Using plant development to determine optimum times for spraytopping, and assessing effect of grazing and double/repeat herbicide applications on regeneration of vulpia
P.M. DowlingA,B, G.D. MillarB, B. MilneB,C and P. NewellB,D
A Charles Sturt University PO Box 883, Orange, New South Wales 2800, Australia.
B New South Wales Department of Primary Industries, Orange Agricultural Institute, Forest Road, Orange, New South Wales 2800, Australia.
C Smith Street, Molong, New South Wales 2866, Australia.
D Belubula Way, Canowindra, New South Wales 2804, Australia.
Control of vulpia, an annual grass weed of temperate Australian pastures, has relied on spraytopping in spring using sub-lethal rates of paraquat and glyphosate; and wintercleaning using simazine. For spraytopping, the application window is narrow and a more accurate and practical procedure for assessing optimum application times is required. This was examined in replicated field experiments on an annual pasture near Bathurst, NSW over three years where paraquat and glyphosate were applied on four occasions in each spring, and at each spray time, the stage of vulpia development recorded. Herbicide effectiveness was dependent on the proportion of tillers where the seedheads were visible (peeping), but varied with herbicide type. Control following glyphosate and paraquat was optimum at 70-80% peeping, and 80-90% peeping, respectively. Plant development was related to cumulative mean temperatures (R2 = 0.83) and provides another option for assessment of optimum application times. For their respective optimum application times, glyphosate was more effective than paraquat in controlling vulpia, but regeneration of subterranean clover was lower. Marginally greater control of vulpia was achieved by doubling recommended application rates, repeating applications in successive years and applying grazing pressure following herbicide application. However, when assessed 18 months after spraytopping and with no other restrictions to natural seeding, vulpia populations had significantly increased, indicating that spraytopping needs to be complemented by other management inputs for long-term control.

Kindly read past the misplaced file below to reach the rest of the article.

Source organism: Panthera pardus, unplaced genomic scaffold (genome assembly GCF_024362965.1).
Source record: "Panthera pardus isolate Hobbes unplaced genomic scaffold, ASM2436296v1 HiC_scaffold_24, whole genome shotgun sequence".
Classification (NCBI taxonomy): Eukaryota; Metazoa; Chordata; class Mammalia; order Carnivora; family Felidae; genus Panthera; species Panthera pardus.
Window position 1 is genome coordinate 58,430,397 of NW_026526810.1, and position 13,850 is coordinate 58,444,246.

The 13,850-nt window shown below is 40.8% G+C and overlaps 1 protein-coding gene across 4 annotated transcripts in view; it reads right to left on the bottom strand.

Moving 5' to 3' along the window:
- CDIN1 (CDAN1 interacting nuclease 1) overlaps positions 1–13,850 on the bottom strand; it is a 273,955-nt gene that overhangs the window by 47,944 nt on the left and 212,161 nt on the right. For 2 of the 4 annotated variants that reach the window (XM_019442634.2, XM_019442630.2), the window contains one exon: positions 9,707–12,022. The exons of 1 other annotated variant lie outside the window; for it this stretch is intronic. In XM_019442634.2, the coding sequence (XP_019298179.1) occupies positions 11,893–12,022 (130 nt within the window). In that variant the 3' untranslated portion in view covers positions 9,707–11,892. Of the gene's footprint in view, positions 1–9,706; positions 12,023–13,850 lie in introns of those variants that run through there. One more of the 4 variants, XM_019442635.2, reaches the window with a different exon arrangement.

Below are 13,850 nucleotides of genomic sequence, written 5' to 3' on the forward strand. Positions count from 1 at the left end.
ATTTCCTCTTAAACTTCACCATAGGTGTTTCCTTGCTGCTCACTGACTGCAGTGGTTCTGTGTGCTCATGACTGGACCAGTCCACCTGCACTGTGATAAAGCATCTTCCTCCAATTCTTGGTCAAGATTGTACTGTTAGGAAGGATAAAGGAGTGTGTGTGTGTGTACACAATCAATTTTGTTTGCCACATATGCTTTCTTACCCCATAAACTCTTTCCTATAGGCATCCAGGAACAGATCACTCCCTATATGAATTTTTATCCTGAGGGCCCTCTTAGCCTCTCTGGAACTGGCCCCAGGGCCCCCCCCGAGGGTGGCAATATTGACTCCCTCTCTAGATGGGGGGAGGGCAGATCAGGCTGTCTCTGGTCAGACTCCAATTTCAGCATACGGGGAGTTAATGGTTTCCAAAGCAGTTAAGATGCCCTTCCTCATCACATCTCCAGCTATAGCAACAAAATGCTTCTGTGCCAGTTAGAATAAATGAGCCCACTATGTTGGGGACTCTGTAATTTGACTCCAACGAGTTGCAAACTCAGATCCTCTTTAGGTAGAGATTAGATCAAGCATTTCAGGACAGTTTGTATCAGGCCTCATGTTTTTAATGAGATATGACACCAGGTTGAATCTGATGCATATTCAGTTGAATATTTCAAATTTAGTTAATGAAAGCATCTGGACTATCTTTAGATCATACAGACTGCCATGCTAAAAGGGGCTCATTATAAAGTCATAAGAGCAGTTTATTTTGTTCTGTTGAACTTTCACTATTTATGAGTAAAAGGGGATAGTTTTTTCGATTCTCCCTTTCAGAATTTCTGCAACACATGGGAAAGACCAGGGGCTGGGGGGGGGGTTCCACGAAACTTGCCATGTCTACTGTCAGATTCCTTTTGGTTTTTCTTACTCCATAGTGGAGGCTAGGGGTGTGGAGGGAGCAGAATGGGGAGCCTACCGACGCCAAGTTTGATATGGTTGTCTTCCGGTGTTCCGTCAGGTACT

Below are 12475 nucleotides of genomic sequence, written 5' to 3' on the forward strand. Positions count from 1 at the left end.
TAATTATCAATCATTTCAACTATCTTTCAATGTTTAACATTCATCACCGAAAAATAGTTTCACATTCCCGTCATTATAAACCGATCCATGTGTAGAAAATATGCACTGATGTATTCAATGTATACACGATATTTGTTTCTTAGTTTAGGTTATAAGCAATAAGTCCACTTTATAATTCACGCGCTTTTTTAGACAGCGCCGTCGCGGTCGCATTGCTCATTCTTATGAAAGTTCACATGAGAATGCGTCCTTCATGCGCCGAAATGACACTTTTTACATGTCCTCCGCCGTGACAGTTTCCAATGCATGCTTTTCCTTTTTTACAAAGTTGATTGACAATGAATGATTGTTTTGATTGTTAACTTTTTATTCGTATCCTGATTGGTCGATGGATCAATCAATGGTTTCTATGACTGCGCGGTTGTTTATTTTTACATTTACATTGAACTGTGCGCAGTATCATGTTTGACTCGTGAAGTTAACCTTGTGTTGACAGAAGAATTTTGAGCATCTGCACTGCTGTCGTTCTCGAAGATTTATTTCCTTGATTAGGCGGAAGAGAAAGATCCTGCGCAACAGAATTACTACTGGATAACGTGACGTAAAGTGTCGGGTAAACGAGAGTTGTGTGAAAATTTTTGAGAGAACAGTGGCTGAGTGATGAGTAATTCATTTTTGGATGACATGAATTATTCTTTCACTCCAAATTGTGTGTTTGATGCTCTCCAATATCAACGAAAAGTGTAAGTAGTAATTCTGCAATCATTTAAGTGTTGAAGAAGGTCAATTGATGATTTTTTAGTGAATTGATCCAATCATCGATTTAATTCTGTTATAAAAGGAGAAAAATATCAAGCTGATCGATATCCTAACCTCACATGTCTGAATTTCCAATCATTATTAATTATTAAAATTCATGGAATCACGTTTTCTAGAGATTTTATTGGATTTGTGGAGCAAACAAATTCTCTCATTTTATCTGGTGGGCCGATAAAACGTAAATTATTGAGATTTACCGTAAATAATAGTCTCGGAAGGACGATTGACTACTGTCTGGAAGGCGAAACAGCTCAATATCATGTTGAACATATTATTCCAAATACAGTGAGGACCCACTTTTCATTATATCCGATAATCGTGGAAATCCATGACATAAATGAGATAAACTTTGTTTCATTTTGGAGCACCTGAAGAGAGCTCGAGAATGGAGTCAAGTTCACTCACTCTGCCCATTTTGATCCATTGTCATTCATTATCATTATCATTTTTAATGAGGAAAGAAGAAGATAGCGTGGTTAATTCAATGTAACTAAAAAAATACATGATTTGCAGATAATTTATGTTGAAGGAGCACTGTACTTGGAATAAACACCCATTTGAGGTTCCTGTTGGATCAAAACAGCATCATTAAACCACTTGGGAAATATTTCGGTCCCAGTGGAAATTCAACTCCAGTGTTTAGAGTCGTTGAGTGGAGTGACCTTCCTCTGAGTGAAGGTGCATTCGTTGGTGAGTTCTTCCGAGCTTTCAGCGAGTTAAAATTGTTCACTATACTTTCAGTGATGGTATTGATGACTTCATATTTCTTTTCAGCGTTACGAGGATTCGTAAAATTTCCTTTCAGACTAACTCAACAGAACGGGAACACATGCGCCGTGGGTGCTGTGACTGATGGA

Keywords: glyphosate, paraquat, subterranean clover.
Plant Protection Quarterly (2009) 24 (1) 32-38.